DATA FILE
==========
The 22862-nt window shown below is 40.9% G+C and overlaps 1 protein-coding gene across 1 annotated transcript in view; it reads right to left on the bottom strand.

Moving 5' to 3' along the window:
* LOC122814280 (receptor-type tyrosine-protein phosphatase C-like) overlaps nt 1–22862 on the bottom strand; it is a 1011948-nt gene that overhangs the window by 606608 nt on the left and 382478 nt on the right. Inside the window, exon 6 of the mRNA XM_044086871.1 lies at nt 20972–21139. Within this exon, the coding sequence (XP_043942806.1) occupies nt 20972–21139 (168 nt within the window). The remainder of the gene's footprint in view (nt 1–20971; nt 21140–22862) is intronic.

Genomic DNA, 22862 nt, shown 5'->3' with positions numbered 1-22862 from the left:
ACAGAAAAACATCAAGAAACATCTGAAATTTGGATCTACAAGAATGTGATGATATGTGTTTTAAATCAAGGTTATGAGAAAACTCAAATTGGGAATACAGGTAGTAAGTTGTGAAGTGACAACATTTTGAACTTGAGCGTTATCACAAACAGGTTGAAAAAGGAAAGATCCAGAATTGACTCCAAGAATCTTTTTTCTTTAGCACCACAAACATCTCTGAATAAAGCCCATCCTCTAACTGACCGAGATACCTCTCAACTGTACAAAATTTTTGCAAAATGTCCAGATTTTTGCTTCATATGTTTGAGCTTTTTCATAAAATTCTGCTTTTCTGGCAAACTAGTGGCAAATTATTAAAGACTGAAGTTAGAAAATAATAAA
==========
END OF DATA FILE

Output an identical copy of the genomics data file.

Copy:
The 22862-nt window shown below is 40.9% G+C and overlaps 1 protein-coding gene across 1 annotated transcript in view; it reads right to left on the bottom strand.

Moving 5' to 3' along the window:
* LOC122814280 (receptor-type tyrosine-protein phosphatase C-like) overlaps nt 1–22862 on the bottom strand; it is a 1011948-nt gene that overhangs the window by 606608 nt on the left and 382478 nt on the right. Inside the window, exon 6 of the mRNA XM_044086871.1 lies at nt 20972–21139. Within this exon, the coding sequence (XP_043942806.1) occupies nt 20972–21139 (168 nt within the window). The remainder of the gene's footprint in view (nt 1–20971; nt 21140–22862) is intronic.

Genomic DNA, 22862 nt, shown 5'->3' with positions numbered 1-22862 from the left:
ACAGAAAAACATCAAGAAACATCTGAAATTTGGATCTACAAGAATGTGATGATATGTGTTTTAAATCAAGGTTATGAGAAAACTCAAATTGGGAATACAGGTAGTAAGTTGTGAAGTGACAACATTTTGAACTTGAGCGTTATCACAAACAGGTTGAAAAAGGAAAGATCCAGAATTGACTCCAAGAATCTTTTTTCTTTAGCACCACAAACATCTCTGAATAAAGCCCATCCTCTAACTGACCGAGATACCTCTCAACTGTACAAAATTTTTGCAAAATGTCCAGATTTTTGCTTCATATGTTTGAGCTTTTTCATAAAATTCTGCTTTTCTGGCAAACTAGTGGCAAATTATTAAAGACTGAAGTTAGAAAATAATAAA